Senior dog care: How to care for older dogs
Understanding your dog’s wants and needs as they age is an important part of keeping your precious pooch happy and comfortable as they reach their senior years. Which is why we’ve answered your most asked questions regarding caring for senior dogs and provided our top tips to make caring for your elder dog as smooth and easy as possible.
What is a senior dog?
So, what actually is a senior dog and at what age is a dog classed as senior? The type of breed and height of your dog can impact how soon they reach their senior dog years. However, the average senior ages vary between five and twelve years old, explore our guide to the signs of your dog getting old for more information on senior dog ages.
What is the healthiest dog food for senior dogs?
When it comes to choosing the best food for senior dogs, you should opt for the food that is specifically catered to them. Dog food for senior dogs includes certain ingredients that are more suited to them, therefore switching their food and treats to those that are age-appropriate will ensure that they are getting the right nutrients to help them lead a happy life.
How many hours do senior dogs sleep?
Just like humans, as dogs age, they tend to require more rest and sleep. A senior dog can sleep anywhere between 16 to 18 hours a day, which is a significant increase from most younger dogs. The number of hours they sleep will vary depending on the breed and overall health of your dog, but it is completely normal for elder dogs to spend more time sleeping due to a decrease in energy levels as they age.
Why do older dogs pant?
As dogs age the muscles they use to breathe slowly become weaker, which results in them finding it easier to breathe slower or pant. However, there are respiratory conditions that result in older dogs panting, which we cover in our signs that your dog is getting older guide. If you have concerns about your senior dog panting a lot, take them for a check-up with the vet to rule out any potential issues that could be causing them harm.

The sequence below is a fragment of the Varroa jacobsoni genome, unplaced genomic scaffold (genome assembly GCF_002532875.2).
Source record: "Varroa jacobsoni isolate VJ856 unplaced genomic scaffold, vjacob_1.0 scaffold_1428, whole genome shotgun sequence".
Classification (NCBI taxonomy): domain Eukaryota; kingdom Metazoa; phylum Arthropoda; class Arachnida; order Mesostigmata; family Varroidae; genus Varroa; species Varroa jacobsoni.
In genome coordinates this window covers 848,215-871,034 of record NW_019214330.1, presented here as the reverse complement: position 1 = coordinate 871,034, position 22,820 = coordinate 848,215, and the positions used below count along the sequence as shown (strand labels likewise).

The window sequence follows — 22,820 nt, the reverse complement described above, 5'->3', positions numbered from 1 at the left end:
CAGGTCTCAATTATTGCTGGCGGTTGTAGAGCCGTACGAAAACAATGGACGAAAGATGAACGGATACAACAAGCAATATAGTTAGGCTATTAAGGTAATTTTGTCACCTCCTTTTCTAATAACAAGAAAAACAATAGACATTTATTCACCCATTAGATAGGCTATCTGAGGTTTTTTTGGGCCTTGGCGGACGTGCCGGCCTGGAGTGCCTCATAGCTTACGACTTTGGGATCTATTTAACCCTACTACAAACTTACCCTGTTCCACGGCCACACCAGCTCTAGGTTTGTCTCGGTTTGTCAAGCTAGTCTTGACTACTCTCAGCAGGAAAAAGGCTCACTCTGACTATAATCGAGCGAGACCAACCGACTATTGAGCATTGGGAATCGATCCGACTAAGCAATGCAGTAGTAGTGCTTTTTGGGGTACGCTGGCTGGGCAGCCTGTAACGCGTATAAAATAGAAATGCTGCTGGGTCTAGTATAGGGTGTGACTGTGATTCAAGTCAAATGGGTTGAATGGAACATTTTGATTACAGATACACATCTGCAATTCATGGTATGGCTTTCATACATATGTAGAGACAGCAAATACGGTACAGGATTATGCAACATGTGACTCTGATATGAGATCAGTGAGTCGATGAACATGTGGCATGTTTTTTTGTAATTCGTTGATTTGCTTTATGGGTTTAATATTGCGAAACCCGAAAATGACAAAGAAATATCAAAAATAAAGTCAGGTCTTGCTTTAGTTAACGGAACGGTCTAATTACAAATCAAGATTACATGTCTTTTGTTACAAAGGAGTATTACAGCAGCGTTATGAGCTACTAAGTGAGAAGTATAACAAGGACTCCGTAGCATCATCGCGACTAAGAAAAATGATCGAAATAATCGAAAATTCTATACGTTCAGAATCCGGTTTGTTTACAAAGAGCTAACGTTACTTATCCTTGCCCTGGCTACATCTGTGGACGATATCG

How much exercise is too much for a senior dog?
Even though your dog may be ageing, they still need a relatively good amount of exercise. If they can’t go for their usual walks, try reducing them and adopting the ‘little and often’ approach. Rather than one or two long walks a day, take them out for shorter strolls, or even just around the garden. It’s important to make sure your senior dog is active but isn’t being worn out, this is why short interval walks or 10-15 minutes of playtime every so often is a great way to keep them moving. This will benefit them both physically and mentally.
Keep up their hygiene & grooming
If you don’t already, it’s a good idea to start with a hygiene routine. This can include brushing your dog’s fur regularly, as well as cleaning their teeth and ears every so often. A routine like this can often help to avoid infections and can help them live their life more comfortably.
Explore our guide to cleaning your dog properly for more information.
Take your dog for check-ups
Book your senior dog in for regular check-ups with the vet to make sure that they are as happy and healthy as possible. This allows the vet to spot any signs of infection, disease, or conditions that could turn fatal without an early diagnosis.
We hope our caring for senior dogs guide has helped you feel more prepared when it comes to knowing how to look after your precious pooch. Remember, it’s important to keep yourself protected from unexpected vet bills with Argos Pet Insurance, provided by Pinnacle Insurance plc. Check out our dog insurance policies today.